Essentially, a DLT in the form of a blockchain is a platform that underpins a cryptoasset, although it has many other applications such as immutable and secure cross-border payments, smart contracts, and proof of identity.

Given the broad meaning and application of DLT technology, we have chosen to focus on blockchain given its use in cryptoassets in this article.


Another important concept to understand when talking about crypto regulations is stablecoins. Stablecoins are cryptoassets that aim to reduce the volatility associated with the value of a cryptoasset to that of the underlying asset (assuming there is a 1:1 ratio). They do this by maintaining their value relative to a specific stable asset like GBP, USD, or gold. The value of stablecoins however can still fluctuate in line with the value of the asset behind it. A prominent example of a stablecoin is USD Coin which is backed 1-to-1 by the US Dollar and has been verified by Circle, the company that “mints” the USD Coin stablecoin.

Current Regulations in the UK

Since March 2018, the UK has had a Cryptoassets Taskforce comprised of the Financial Conduct Authority (FCA), HM Treasury (HMT) and the Bank of England (BOE). The objective of the Taskforce is for these agencies to take a combined approach to the potential risks to the UK posed by cryptoassets and DLT and consider relevant policy responses.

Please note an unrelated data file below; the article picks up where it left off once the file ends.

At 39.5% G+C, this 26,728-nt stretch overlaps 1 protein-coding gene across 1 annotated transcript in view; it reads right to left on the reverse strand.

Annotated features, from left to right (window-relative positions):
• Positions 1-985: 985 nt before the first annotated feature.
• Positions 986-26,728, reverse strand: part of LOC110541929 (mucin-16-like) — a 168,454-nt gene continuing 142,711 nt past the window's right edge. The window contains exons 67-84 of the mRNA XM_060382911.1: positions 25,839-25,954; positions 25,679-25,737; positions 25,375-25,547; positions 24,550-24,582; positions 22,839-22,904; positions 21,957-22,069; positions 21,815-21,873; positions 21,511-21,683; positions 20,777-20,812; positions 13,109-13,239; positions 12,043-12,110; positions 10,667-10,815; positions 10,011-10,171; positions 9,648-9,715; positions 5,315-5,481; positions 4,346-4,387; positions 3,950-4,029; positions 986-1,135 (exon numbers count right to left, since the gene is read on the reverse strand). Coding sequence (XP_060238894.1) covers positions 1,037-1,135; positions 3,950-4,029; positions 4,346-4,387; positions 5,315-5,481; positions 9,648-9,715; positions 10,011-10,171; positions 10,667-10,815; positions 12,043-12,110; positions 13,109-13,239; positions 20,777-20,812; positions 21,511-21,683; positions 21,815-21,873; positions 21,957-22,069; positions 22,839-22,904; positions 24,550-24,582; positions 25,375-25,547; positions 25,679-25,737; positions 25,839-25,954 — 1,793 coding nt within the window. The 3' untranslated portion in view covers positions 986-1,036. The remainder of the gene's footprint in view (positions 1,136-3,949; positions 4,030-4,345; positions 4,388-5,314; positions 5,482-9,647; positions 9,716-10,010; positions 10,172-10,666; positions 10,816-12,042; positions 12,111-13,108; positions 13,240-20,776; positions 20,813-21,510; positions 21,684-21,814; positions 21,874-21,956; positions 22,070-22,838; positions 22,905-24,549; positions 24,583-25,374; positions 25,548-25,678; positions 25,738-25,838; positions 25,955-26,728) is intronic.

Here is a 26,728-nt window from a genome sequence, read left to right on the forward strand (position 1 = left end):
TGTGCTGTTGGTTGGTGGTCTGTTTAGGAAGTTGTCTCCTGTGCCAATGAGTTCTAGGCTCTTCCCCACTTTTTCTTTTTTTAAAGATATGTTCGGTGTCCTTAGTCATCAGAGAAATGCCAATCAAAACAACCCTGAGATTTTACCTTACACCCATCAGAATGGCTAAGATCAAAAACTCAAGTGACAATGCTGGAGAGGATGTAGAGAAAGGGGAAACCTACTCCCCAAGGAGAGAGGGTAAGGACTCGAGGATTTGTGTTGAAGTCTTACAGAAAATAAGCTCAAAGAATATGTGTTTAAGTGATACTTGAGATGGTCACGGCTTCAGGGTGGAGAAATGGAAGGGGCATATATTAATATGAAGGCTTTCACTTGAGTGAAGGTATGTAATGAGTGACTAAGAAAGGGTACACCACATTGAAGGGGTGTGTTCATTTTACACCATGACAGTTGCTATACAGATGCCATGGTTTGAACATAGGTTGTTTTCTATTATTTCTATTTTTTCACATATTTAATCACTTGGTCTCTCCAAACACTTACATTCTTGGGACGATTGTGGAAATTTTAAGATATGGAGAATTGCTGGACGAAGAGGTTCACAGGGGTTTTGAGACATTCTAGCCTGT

The Taskforce has recognised that DLT and certain types of cryptoassets have the potential to significantly benefit the financial and other sectors in instances such as providing a mechanism to facilitate cross-border payments. On this basis, all three agencies have given their support to the development of such technologies with a focus on managing associated risks.[4]

Current Framework

If a cryptoasset is within the regulatory parameters established by the Financial Services and Markets Act 2000 (FSMA) e.g., investments, the UK’s Money Laundering, Terrorist Financing and Transfer of Funds (Information on the Payer) Regulations 2017 (MLRs) e.g., a cryptoasset exchange or custody business, or payments regulation such as the Electronic Money Regulations 2011 (EMRs), e.g. E-Money tokens, it is subject to financial regulation by the FCA.

Since 10 January 2022, businesses wishing to provide cryptoasset activity within the definition of the MLRs must first be registered and approved by the FCA. This is, however, still only a ‘registration’ for the supervision of a company’s Anti-Money Laundering and Counter-Terrorist Financing controls rather than an ‘authorisation’ required to operate a business such as an E-Money or Payment Institution.